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Seattle Office of Economic Development directed $13M helping local businesses with relief and recovery for the Seattle Recovery Plan

The Seattle Office of Economic Development (OED) provided $13M in federal recovery funds as part of the Seattle Rescue Plan. Today the City released the Seattle Rescue Plan: 2023 Performance Report (July 1, 2022 – June 30, 2023). The report highlights the incredible work that the City did utilizing federal recovery funds to address the devastating and widespread economic, social, and health-related loss, and deepened existing disparities caused by the COVID-19 pandemic.  

“Seattle was one of the first cities impacted by the pandemic and we were one of the first to get federal relief funds to the community. Our programs were specifically designed with the aim towards closing the racial wealth gaps, interrupt displacement, and support near and long-term economic recovery and community resilience efforts. I’m extremely proud of the work we did and the dedication of our partners to create a more equitable economy,” said Markham McIntyre, Director, Seattle Office of Economic Development. 

An integral part of the Seattle Rescue Plan, OED provided relief to businesses, workers, and communities across the city through direct assistance, new programs, and technical support. All of OED’s recovery programs were informed through extensive community input and focused on supporting Small Business and Women and Minority Owned Business Enterprises; investing in Neighborhood Business Districts; and supporting the creative business sectors and workers. An Executive Summary of OED’s investments can be found here

Program highlights include direct assistance to businesses through a number of programs including Commerical Affordability, Neighborhood Economic Recovery Grants, Seattle Restored, Shop to the Beat, and the Small Business Recovery Fund. In addition, OED created pathways for technical assistance that supported restaurants, small businesses, individual workers, and retail through programs including Small Business Accounting and Business Consulting, Small Business Legal Technical Assistance, Small Business Recovery Navigation, Technology Access and Downtown Workforce Development.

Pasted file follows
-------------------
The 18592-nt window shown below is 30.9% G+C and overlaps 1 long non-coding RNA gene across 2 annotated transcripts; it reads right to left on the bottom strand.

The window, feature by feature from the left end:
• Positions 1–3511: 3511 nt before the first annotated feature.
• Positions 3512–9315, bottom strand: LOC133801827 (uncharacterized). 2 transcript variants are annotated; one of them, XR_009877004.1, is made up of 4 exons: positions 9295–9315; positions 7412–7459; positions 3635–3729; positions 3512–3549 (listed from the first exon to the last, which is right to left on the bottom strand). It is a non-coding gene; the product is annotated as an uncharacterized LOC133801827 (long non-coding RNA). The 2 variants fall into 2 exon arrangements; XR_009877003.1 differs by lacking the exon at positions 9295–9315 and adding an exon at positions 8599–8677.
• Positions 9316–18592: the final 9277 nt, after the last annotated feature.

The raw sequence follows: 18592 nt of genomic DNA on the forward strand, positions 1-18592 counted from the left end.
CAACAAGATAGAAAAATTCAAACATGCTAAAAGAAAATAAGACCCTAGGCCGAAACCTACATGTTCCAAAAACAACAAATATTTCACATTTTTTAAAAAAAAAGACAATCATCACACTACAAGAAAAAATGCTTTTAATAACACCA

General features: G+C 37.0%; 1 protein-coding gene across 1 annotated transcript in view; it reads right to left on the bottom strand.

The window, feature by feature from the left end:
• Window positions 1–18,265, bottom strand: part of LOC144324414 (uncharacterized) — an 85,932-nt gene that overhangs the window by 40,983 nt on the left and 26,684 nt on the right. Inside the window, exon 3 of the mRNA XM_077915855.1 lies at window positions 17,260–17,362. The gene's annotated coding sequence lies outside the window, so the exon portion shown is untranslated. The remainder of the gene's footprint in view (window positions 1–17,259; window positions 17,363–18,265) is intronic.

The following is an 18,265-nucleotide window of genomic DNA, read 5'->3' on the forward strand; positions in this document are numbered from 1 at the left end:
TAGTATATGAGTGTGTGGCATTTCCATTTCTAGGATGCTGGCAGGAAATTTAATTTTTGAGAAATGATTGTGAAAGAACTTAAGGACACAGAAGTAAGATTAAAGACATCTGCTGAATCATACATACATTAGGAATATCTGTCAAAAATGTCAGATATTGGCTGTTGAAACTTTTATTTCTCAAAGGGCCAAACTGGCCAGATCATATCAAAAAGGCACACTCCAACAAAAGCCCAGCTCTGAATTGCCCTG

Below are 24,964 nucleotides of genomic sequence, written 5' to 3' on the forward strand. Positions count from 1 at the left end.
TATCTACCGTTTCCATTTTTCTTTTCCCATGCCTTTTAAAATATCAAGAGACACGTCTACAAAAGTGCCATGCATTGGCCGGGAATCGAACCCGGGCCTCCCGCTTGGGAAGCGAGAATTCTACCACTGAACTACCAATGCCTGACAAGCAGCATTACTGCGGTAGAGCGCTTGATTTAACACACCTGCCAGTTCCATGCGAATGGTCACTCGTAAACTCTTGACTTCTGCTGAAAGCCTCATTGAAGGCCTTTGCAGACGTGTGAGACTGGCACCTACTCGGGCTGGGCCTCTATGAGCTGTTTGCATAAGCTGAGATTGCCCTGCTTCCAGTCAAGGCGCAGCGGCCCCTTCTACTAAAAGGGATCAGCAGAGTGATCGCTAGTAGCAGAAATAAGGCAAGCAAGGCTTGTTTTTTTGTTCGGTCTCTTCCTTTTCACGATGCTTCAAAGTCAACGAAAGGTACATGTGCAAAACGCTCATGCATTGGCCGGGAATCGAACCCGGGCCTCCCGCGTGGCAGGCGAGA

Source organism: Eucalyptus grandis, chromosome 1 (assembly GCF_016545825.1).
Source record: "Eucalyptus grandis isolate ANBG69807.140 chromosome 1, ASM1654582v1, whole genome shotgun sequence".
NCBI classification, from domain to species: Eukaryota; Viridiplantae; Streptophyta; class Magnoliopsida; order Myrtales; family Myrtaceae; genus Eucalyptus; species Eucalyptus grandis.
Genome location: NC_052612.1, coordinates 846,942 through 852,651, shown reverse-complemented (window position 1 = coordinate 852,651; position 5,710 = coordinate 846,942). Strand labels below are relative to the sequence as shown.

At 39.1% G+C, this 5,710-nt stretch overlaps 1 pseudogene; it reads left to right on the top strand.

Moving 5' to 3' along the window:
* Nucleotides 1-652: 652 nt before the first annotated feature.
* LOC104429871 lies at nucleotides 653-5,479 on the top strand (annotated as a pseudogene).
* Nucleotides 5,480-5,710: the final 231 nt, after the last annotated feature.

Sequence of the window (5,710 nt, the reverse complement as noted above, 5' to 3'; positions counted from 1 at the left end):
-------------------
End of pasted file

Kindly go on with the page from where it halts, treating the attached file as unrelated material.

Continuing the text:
Program highlights include: 

Seattle Restored $500,000 

Seattle Restored provides technical and operational assistance to small businesses and artists operating short-term (averaging 3-6 months) pop-up locations in downtown storefronts. The pandemic resulted in many businesses shuttering, particularly in downtown, and significantly affected many small business owners, including artists and creative workers. A total of 33 businesses received services through the program in its first phase, establishing pop-up locations with CLFR funding and support. The pop-up locations included 13 art exhibits and 20 retail, food service, and QR code shopping locations around downtown Seattle. This pilot project is being expanded to other neighborhoods in its next phase and funded by payroll expense tax. Ongoing

“Seattle Restored allowed me to expand my reach to an audience that otherwise may have never experienced my art. It also gave me a peek into what a brick and motor [sic] could do for my business, sales, and exposure.” – Damon Brown, Creative Lou   

Small Business Recovery Navigation $150,000 

This program provides support to small businesses needing one-on-one technical assistance to get re-established, pivot their operations, or start a new business. From August 2022 to end of March 2023, the program received 694 service requests. Of these requests, 93% were served while the remaining 7% are being responded to. This program is intended for businesses located in high displacement neighborhoods, BIPOC-owned businesses, and businesses facing increased barriers in accessing technical assistance services. By providing navigation support for permitting, regulatory issues, and match-making opportunities, this program supports businesses and individuals to make more informed decisions on how to best move forward with their COVID-19 recovery plans. Service requests are responded to by OED and three other affiliate organizations: Friends of Little Saigon, Lake City Collective, and the Seattle Metro Chamber. Ongoing

Neighborhood Economic Recovery Grants $6M 

 OED invested the Neighborhood Economic Recovery Grants in two ways: through direct grants to neighborhood business district organizations and through a public request for proposals (RFP) process to support community-driven solutions from a broad range of applicants. Fifty-five organizations were awarded funding and supported a variety of projects that directly helped 1,967 businesses, thus helping communities and the local economy recover from the impacts of COVID19. This includes public space activations such as vendor markets, pop-ups, public art and music, and community events; physical improvements such as cleanups and lighting improvements; and/or other projects specific to neighborhood needs that served approximately 196,493 attendees. Ongoing